The first candidate for next year’s Republican nomination to become the Indiana Attorney General is touting his private sector experience and is calling for “principled, conservative leadership” in the Office of the Attorney General.
John Westercamp, an attorney with Bose McKinney & Evans LLP, officially announced his candidacy for the GOP nomination on June 27. Westercamp is viewed as the first official challenger to embattled incumbent Republican AG Curtis Hill, though the Bose attorney noted Hill has not officially announced his intent to seek re-election.
Speaking from Bose’s 27th floor office in Monument Circle’s Salesforce Tower, Westercamp said he has been exploring the idea of a run for AG for about six months, visiting with stakeholders in 42 of Indiana’s 92 counties. Westercamp told supporters and members of the press he now feels “called” to seek the office.
“The Scriptures say that everyone to whom much is given, much is required,” Westercamp said. “As Indiana has given me so much, I take seriously the responsibility to give back to the state of Indiana.”
During the June 27 event — the first of four the candidate held that day in Indianapolis, Hill’s hometown of Elkhart, Fort Wayne and Evansville — Westercamp rolled out a platform of less government regulation, a crackdown on robocalls and support for anti-abortion policies. On the latter point, Westercamp said federal courts have created a constitutional right to abortion that does not actually exist in the U.S. Constitution.
“The courts’ holding is effectively a writ of death on the most vulnerable in society that should have no place in our republic,” he said. “Further, it offends our enduring commitment to the principle of self-government.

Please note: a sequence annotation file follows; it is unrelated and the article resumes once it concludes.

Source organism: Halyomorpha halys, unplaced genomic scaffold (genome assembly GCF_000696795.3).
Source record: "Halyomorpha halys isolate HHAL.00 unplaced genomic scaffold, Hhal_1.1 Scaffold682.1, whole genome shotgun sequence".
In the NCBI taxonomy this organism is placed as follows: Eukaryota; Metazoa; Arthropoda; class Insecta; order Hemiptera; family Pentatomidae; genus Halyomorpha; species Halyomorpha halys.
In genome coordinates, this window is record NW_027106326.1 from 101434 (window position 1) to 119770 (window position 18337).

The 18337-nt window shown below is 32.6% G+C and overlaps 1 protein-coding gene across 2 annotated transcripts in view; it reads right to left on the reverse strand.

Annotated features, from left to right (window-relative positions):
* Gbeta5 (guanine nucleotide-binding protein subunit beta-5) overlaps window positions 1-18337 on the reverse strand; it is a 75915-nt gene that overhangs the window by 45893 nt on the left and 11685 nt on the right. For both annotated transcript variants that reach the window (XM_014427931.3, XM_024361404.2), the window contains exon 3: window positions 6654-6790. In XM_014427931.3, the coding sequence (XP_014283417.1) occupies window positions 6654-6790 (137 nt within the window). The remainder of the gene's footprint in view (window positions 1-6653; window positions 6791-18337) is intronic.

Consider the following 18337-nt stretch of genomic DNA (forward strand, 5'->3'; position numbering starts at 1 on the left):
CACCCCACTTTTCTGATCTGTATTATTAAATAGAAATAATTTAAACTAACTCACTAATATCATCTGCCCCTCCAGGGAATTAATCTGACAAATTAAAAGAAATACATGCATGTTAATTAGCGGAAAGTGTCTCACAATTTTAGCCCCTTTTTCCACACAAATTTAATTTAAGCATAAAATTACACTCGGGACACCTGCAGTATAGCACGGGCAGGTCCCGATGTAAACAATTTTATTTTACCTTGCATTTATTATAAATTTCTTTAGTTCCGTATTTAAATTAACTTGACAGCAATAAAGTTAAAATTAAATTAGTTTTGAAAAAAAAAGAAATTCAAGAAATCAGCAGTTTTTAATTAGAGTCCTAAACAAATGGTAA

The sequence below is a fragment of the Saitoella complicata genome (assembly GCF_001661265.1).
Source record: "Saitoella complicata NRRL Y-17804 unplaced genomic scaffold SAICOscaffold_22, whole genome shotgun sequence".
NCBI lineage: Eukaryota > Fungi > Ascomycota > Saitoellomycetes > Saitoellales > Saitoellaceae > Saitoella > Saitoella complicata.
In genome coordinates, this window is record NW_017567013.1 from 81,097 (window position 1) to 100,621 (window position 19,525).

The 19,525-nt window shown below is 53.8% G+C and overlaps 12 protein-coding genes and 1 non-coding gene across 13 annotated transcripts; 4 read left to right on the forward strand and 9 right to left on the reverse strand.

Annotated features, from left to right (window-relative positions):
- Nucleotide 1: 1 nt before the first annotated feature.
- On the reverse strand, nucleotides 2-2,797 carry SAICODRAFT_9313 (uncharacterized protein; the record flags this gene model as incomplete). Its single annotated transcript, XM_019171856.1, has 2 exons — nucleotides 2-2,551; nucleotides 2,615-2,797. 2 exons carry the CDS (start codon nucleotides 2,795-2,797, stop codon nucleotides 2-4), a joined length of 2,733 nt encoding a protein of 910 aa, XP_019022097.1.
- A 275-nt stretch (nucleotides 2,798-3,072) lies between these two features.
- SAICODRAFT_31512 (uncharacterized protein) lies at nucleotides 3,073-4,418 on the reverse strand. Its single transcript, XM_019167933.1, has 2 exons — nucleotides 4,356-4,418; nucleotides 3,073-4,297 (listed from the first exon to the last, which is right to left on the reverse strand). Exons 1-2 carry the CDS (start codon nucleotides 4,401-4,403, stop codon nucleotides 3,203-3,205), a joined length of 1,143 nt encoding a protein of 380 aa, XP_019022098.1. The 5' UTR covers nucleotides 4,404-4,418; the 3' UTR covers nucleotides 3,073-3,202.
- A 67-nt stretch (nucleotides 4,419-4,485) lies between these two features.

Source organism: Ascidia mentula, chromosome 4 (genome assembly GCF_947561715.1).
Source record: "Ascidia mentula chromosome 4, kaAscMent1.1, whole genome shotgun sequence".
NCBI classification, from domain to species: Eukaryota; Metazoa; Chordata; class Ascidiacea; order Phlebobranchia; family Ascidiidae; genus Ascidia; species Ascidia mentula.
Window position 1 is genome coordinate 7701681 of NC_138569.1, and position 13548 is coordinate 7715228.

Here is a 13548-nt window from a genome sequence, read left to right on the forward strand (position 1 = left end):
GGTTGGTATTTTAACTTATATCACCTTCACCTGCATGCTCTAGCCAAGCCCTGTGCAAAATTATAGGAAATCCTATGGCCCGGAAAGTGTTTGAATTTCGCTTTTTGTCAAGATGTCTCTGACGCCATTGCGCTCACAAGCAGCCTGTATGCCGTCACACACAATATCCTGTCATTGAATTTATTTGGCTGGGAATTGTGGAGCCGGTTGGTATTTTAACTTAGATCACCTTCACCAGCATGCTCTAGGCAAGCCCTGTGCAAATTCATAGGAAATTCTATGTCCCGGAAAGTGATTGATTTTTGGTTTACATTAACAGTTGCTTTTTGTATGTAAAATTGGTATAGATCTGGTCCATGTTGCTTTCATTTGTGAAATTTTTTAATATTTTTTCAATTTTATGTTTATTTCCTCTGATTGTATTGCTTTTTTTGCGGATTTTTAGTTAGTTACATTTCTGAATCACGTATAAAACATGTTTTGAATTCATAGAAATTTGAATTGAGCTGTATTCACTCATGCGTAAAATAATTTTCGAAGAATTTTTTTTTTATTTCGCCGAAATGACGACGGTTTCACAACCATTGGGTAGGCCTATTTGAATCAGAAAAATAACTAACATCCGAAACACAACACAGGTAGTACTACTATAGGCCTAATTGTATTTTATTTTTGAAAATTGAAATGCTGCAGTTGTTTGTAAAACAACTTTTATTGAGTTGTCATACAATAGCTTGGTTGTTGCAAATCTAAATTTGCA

“If federal courts have the ability to create rights that find no basis in the Constitution, they, too, will have the ability to impose their will to curtail rights that are enumerated in the Constitution, such as the right of free speech, the right to keep and bear arms, and the right of all citizens to exercise their faith according to the dictates of their own consciences.”
Asked how he would differ from Hill, who espouses similar conservative views, Westercamp pointed to his private-sector experience. His practice at Bose requires him to work with small and medium-sized businesses on growth initiatives, and he bemoaned the government red tape that he said can stifle entrepreneurship.
Applying that philosophy to the OAG, Westercamp said he would take a nonregulatory approach to issues such as robocalls. His approach would be to negotiate contracts between the state and telecom companies to use big data to reduce the number of robocalls Hoosiers receive on their cellphones, an issue he said has so far not been adequately addressed.
“Not every problem in society requires a government regulatory response,” Westercamp said. “My proposal to stop the calls would implement a private-sector solution through contracts, and this is just one example about how a private sector perspective can improve the effectiveness of state government.”
Westercamp has strong ties to Indiana’s Republican establishment, in the Legislature advising House Speaker Brian Bosma on legal issues. He’s also worked for former Republican Gov. Mitch Daniels and was part of the Young Professionals Coalition for Eric Holcomb’s 2016 Republican gubernatorial campaign, according to his law firm biography.
But aside from seeing Bosma and other legislators at Republican events, Westercamp said he has not discussed his candidacy with lawmakers. He also said he has not heard from the Indiana Republican Party on whether it will support his candidacy at the 2020 convention, when the Republican AG nomination will be selected.